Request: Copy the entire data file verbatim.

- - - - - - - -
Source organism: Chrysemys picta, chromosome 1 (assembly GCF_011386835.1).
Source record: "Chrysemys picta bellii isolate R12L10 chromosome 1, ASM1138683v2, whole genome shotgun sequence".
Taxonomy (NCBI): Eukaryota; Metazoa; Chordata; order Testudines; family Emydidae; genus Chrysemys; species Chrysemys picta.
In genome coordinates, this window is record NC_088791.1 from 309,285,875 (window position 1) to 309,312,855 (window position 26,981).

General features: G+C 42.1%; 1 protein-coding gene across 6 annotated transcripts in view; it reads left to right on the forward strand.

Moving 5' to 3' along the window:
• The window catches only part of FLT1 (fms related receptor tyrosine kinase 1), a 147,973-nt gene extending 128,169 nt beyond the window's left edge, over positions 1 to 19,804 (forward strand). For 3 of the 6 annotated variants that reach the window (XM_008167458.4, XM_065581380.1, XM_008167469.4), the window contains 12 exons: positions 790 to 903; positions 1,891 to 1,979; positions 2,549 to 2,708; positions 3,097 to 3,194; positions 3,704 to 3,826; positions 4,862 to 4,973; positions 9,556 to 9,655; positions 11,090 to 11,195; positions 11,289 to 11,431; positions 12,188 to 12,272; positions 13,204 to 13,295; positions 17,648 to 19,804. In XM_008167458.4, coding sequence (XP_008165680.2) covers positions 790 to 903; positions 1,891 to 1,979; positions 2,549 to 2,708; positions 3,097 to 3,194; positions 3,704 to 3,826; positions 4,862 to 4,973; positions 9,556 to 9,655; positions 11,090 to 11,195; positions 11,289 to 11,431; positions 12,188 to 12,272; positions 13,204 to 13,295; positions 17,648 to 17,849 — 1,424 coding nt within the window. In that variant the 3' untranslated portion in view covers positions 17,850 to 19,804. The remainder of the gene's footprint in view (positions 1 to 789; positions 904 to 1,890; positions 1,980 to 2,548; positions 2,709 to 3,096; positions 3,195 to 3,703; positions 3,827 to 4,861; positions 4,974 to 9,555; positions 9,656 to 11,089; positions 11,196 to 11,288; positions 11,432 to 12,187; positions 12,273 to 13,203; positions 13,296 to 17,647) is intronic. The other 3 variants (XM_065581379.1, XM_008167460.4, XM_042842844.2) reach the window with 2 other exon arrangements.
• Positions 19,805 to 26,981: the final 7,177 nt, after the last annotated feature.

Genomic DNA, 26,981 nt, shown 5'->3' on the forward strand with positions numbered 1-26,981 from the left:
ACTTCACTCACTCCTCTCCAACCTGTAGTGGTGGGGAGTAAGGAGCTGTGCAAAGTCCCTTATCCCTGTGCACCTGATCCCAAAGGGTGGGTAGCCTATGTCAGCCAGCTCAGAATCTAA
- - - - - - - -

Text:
Source organism: Chrysemys picta, chromosome 1 (assembly GCF_011386835.1).
Source record: "Chrysemys picta bellii isolate R12L10 chromosome 1, ASM1138683v2, whole genome shotgun sequence".
Taxonomy (NCBI): Eukaryota; Metazoa; Chordata; order Testudines; family Emydidae; genus Chrysemys; species Chrysemys picta.
In genome coordinates, this window is record NC_088791.1 from 309,285,875 (window position 1) to 309,312,855 (window position 26,981).

General features: G+C 42.1%; 1 protein-coding gene across 6 annotated transcripts in view; it reads left to right on the forward strand.

Moving 5' to 3' along the window:
• The window catches only part of FLT1 (fms related receptor tyrosine kinase 1), a 147,973-nt gene extending 128,169 nt beyond the window's left edge, over positions 1 to 19,804 (forward strand). For 3 of the 6 annotated variants that reach the window (XM_008167458.4, XM_065581380.1, XM_008167469.4), the window contains 12 exons: positions 790 to 903; positions 1,891 to 1,979; positions 2,549 to 2,708; positions 3,097 to 3,194; positions 3,704 to 3,826; positions 4,862 to 4,973; positions 9,556 to 9,655; positions 11,090 to 11,195; positions 11,289 to 11,431; positions 12,188 to 12,272; positions 13,204 to 13,295; positions 17,648 to 19,804. In XM_008167458.4, coding sequence (XP_008165680.2) covers positions 790 to 903; positions 1,891 to 1,979; positions 2,549 to 2,708; positions 3,097 to 3,194; positions 3,704 to 3,826; positions 4,862 to 4,973; positions 9,556 to 9,655; positions 11,090 to 11,195; positions 11,289 to 11,431; positions 12,188 to 12,272; positions 13,204 to 13,295; positions 17,648 to 17,849 — 1,424 coding nt within the window. In that variant the 3' untranslated portion in view covers positions 17,850 to 19,804. The remainder of the gene's footprint in view (positions 1 to 789; positions 904 to 1,890; positions 1,980 to 2,548; positions 2,709 to 3,096; positions 3,195 to 3,703; positions 3,827 to 4,861; positions 4,974 to 9,555; positions 9,656 to 11,089; positions 11,196 to 11,288; positions 11,432 to 12,187; positions 12,273 to 13,203; positions 13,296 to 17,647) is intronic. The other 3 variants (XM_065581379.1, XM_008167460.4, XM_042842844.2) reach the window with 2 other exon arrangements.
• Positions 19,805 to 26,981: the final 7,177 nt, after the last annotated feature.

Genomic DNA, 26,981 nt, shown 5'->3' on the forward strand with positions numbered 1-26,981 from the left:
ACTTCACTCACTCCTCTCCAACCTGTAGTGGTGGGGAGTAAGGAGCTGTGCAAAGTCCCTTATCCCTGTGCACCTGATCCCAAAGGGTGGGTAGCCTATGTCAGCCAGCTCAGAATCTAA